Japan ex-PM Nakasone who boosted ties with US dies at 101 Photo by Tristan Tamayo/INQUIRER.netRising star Kristine Cayabyab echoed Ravena’s sentiments.“It’s really a big help to young basketball players. The drills will really help you become a better player,” said Cayabyab, who watches her favorite player LeBron James’ highlights on YouTube.Here are the rest of the photos from the media trial:Photo by Tristan Tamayo/INQUIRER.netPhoto by Tristan Tamayo/INQUIRER.netPhoto by Tristan Tamayo/INQUIRER.netPhoto by Tristan Tamayo/INQUIRER.netADVERTISEMENT Read Next MOST READ Access to basketball has never been this easy for aspiring basketball players and professional ballers alike.Nike on Saturday officially launched the Hyper Court app that gives exclusive basketball content to Filipino hoopers.ADVERTISEMENT Manalang bids goodbye to Adamson after ‘heartbreaking’ loss QC cops nab robbery gang leader, cohort Kammuri turning to super typhoon less likely but possible — Pagasa Stronger peso trims PH debt value to P7.9 trillion LATEST STORIES CPP denies ‘Ka Diego’ arrest caused ‘mass panic’ among S. Tagalog NPA Brace for potentially devastating typhoon approaching PH – NDRRMC During the event, selected members of the media experienced what the interactive training is all about.Photo by Tristan Tamayo/INQUIRER.netBasketball stars Kiefer Ravena, LA Tenorio, Jayson Castro and Jeff Chan helped conduct shooting and dribbling drills. The training routines are part of the Hyper Court app, which allows Filipino ballers free access to videos.FEATURED STORIESSPORTSWATCH: Drones light up sky in final leg of SEA Games torch runSPORTSSEA Games: Philippines picks up 1st win in men’s water poloSPORTSMalditas save PH from shutout“It’s very convenient knowing it’s in our hands and everybody is into technology nowadays,” Ravena, a two-time UAAP champion and MVP out of Ateneo told INQUIRER.net. “It makes it accessible to everybody to have your own workouts, to figure out a way on how to improve their skill set and the app made everything possible for everybody.”Photo by Tristan Tamayo/INQUIRER.net“With my experience before, you have to do it the manual way. Go to a coach, training centers. but nowadays, we can maximize the technology that we have. it just made everybody feel like they can be a professional athlete and they can improve their game through the app.” Don’t miss out on the latest news and information. Typhoon Kammuri accelerates, gains strength en route to PH Kris Aquino ‘pretty chill about becoming irrelevant’ Trending Articles PLAY LIST 00:50Trending Articles02:11’Not just basketball’: Circumcisions, pageants at Philippine courts01:51SC gives QC court one month extension to resolve Maguindanao massacre case01:37Protesters burn down Iran consulate in Najaf01:47Panelo casts doubts on Robredo’s drug war ‘discoveries’01:29Police teams find crossbows, bows in HK university01:35Panelo suggests discounted SEA Games tickets for students02:49Robredo: True leaders perform well despite having ‘uninspiring’ boss02:42PH underwater hockey team aims to make waves in SEA Games View comments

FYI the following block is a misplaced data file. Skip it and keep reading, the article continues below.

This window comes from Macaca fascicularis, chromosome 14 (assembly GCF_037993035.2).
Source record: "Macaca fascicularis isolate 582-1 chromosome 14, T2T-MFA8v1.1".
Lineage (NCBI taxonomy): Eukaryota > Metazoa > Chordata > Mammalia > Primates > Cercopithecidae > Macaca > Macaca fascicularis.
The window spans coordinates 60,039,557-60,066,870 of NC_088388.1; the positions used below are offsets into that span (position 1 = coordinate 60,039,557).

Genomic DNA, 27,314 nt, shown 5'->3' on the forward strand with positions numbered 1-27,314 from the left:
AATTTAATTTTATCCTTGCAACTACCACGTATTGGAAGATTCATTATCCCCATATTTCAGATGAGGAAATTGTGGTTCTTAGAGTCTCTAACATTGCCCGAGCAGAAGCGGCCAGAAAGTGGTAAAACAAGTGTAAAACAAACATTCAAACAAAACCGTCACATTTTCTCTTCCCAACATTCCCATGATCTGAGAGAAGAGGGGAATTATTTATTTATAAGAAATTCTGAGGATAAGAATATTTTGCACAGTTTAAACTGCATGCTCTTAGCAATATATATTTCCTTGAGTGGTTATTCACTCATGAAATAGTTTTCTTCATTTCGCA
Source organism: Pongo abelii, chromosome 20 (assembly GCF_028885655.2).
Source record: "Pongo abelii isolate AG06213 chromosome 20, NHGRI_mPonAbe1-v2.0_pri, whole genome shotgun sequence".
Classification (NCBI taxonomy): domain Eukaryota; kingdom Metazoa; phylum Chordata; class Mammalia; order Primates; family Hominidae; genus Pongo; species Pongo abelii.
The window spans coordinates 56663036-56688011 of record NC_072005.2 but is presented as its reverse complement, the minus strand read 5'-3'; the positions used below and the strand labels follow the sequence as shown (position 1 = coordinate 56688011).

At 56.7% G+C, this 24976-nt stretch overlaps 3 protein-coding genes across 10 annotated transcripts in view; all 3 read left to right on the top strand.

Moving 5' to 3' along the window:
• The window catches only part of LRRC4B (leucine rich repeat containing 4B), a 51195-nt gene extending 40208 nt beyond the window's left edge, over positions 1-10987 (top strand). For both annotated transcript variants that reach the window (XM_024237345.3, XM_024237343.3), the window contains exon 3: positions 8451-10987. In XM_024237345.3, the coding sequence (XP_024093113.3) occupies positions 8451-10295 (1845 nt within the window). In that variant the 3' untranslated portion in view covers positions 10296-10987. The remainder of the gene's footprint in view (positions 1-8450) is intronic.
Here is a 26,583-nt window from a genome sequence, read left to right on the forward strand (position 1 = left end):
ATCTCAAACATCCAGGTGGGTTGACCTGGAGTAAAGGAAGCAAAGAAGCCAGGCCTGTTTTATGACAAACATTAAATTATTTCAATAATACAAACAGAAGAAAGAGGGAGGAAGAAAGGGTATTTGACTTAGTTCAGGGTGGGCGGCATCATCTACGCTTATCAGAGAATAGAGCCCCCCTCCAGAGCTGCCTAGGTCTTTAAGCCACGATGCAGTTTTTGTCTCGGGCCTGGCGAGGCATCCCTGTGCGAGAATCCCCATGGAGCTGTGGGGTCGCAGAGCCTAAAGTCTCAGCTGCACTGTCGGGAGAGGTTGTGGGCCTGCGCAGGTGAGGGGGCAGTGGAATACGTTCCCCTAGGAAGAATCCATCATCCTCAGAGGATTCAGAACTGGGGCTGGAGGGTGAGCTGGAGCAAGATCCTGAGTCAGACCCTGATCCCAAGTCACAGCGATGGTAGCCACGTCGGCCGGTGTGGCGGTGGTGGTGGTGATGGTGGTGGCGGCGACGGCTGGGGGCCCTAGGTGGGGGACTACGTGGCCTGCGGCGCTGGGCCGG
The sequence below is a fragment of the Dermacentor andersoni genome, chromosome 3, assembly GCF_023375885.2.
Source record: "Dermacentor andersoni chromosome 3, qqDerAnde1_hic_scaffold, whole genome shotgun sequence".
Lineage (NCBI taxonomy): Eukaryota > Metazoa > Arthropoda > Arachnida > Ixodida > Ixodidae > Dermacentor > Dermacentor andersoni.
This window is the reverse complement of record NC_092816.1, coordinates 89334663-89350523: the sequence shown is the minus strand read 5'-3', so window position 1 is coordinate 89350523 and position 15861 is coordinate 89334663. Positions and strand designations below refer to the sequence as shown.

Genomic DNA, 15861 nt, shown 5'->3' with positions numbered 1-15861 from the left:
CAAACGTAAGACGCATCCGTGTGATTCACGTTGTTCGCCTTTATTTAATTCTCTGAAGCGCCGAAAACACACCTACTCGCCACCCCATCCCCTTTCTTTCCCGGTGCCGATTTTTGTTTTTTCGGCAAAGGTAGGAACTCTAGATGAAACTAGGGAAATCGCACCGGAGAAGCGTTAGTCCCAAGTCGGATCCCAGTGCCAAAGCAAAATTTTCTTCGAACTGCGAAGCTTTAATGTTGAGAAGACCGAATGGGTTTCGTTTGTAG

A sea of people, a bright red pheta and a flower bedecked chariot welcomed India’s Olympic hero Gagan Narang who kickstarted the medal rush for India at the London Olympics with a bronze. The ace shooter won a bronze on July 30 when he finished third in the 10m air rifle event at the Royal Artillery Barracks.Yesterday, he crashed out of the Men’s 50m Rifle 3 Positions qualifying round and returned to Pune, the city where he had trained for the past four years.The champion went directly to the Balewadi Sports Complex where he runs an academy called Gun for Glory that trains aspiring shooters. Dressed in a dark suit, he frequently flashed his medal as he beamed at the rousing welcome that the gathered crowds gave him.At Gun For Glory, where his students and supporters had gathered, Maharashtra state sports minister Padmakar Valvi felicitated Narang for winning his first ever medal at the Olympics.”The Maharashtra government congratulates him and we will soon organise a public function for his felicitation. The government will extend the lease of the academy for another five years in recognition of the good work that Narang has done,” he said.The minister further announced that the government would provide financial grant for ammunition and rifles for training aspiring shooters at the Academy that Narang founded a year ago.”We are sure that in the 2016 Olympics, he will succeed in winning and continue to keep the Indian flag flying high,” said Valvi, adding that 25 shooters of national and international standards had trained here with Narang.advertisementThe sports hero’s parents were also felicitated at the event. “It is a very proud moment for the country that he brought the medal and having trained at the Balewadi stadium range, he wanted to first come here and light a lamp.The country and Pune, in particular, are very proud of him,” said his father B S Narang. The crowd applauded as the Olympic hero flashed his bronze once again, saying, “This medal belongs to all of you; it belongs to the country.”Cradling it in his hand, the winner at several prestigious sports events across the world thanked all who had been a part of his journey-his family, coach, students at the Academy, fans on FaceBook who he “hadn’t been able to reply to” and friends who he “hadn’t been able to communicate with” over the last few busy weeks.”Thank you for your appreciation of my efforts. It has not been easy; in fact, it’s been tough. Looking at your support, it’s now sinking in that I’ve won something big,” he said.Narang appealed to parents to encourage children to pursue their interest in sports and urged the state government to include sports in the study curriculum. “A sport teaches you a lot; I have learnt lot from people who didn’t believe in me, that’s where the motivation came from,” he said.Recalling his first visit to Balewadi in 2008, he said, “I first came here in 2008 and today, I am extremely happy to be here for my felicitation.”Stating that he was “surprised” to see the facilities that the Maharashtra government had provided at the Balewadi Sports Complex, he urged the state, along with Haryana, to be the “torchbearers for sports.”Ending his brief speech, Narang said, “I trained here for four years and winning an Olympic medal was very difficult. I came back here because this is where I had trained and this is where I want to train you all.”